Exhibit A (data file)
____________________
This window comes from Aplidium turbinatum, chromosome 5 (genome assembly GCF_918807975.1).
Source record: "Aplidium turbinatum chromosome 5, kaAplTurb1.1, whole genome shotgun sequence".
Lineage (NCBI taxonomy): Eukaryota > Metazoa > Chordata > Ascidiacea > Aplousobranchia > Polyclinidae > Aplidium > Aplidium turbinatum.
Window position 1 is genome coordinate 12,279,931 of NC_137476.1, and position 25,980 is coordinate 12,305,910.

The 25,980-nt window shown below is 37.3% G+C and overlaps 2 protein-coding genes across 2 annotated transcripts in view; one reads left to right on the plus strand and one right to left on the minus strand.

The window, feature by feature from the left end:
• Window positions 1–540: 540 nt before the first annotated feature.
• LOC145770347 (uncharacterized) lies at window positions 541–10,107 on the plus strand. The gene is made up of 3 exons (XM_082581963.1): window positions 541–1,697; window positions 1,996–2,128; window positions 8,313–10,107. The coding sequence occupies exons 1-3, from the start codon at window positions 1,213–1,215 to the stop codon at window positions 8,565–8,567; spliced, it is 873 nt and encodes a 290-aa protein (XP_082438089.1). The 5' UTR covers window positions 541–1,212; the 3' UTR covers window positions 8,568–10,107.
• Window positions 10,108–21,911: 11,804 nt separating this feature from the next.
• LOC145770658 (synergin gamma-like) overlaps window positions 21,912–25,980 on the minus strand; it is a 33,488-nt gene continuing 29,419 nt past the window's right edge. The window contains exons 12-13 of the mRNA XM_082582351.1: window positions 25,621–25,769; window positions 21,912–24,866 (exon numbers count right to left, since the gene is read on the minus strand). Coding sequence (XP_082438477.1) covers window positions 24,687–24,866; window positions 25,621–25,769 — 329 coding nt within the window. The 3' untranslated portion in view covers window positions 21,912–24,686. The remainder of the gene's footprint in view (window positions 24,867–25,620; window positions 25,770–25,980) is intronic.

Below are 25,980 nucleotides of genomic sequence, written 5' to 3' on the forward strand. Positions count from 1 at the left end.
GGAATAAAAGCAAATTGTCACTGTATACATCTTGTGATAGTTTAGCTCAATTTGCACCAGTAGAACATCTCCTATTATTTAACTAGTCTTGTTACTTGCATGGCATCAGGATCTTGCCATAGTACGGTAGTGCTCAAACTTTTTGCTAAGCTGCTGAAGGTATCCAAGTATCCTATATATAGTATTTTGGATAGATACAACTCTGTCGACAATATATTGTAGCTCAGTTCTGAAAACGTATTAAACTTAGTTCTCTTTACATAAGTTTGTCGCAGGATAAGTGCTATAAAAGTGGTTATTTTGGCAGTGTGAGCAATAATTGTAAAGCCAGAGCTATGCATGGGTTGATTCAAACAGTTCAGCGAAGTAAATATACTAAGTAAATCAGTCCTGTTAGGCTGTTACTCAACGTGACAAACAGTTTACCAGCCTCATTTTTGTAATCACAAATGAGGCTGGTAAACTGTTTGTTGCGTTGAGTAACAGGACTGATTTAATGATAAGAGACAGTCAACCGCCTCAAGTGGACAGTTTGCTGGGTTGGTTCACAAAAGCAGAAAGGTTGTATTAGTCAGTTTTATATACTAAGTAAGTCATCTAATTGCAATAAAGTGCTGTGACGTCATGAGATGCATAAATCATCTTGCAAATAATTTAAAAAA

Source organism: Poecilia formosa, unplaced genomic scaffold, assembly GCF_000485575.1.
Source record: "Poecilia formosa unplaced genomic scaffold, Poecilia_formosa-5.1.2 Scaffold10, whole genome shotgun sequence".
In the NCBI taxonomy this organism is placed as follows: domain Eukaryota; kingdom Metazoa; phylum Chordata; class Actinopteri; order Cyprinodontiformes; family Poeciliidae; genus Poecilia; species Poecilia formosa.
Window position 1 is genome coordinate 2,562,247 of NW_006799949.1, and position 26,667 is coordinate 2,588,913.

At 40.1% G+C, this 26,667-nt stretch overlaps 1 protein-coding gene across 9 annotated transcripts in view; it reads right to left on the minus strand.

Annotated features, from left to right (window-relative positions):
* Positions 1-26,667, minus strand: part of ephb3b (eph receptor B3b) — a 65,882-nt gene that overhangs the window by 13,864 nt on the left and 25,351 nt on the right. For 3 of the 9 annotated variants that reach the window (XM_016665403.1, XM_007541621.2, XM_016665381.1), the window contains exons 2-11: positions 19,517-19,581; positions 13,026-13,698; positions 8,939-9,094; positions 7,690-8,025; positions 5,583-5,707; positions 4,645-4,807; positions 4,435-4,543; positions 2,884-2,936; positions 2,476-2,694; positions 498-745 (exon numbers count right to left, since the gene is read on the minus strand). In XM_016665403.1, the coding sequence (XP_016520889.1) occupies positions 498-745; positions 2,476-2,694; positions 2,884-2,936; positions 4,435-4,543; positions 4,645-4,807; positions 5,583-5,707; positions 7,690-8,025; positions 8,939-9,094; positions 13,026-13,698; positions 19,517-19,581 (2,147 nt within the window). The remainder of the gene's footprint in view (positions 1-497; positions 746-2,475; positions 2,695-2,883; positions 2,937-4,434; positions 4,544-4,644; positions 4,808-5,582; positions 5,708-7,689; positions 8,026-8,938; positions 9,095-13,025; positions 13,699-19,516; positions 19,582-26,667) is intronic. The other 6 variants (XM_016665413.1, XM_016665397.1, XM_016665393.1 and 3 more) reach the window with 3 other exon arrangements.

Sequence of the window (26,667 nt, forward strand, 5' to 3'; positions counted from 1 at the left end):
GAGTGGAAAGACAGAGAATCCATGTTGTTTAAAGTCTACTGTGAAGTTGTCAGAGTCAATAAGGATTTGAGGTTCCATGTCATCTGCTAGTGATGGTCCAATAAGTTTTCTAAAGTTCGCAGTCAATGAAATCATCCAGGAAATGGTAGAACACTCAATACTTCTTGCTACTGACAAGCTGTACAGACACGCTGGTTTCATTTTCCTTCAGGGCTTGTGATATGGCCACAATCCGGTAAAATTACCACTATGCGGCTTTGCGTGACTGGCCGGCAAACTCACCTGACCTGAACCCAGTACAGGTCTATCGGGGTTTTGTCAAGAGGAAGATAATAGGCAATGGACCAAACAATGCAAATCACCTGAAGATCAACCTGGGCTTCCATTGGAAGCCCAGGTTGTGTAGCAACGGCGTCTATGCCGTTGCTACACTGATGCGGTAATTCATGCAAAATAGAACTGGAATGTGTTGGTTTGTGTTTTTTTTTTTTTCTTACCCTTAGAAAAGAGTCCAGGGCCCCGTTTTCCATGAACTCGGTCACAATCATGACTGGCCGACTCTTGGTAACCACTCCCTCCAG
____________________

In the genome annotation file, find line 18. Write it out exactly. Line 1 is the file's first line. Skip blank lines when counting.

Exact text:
Annotated features, from left to right (window-relative positions):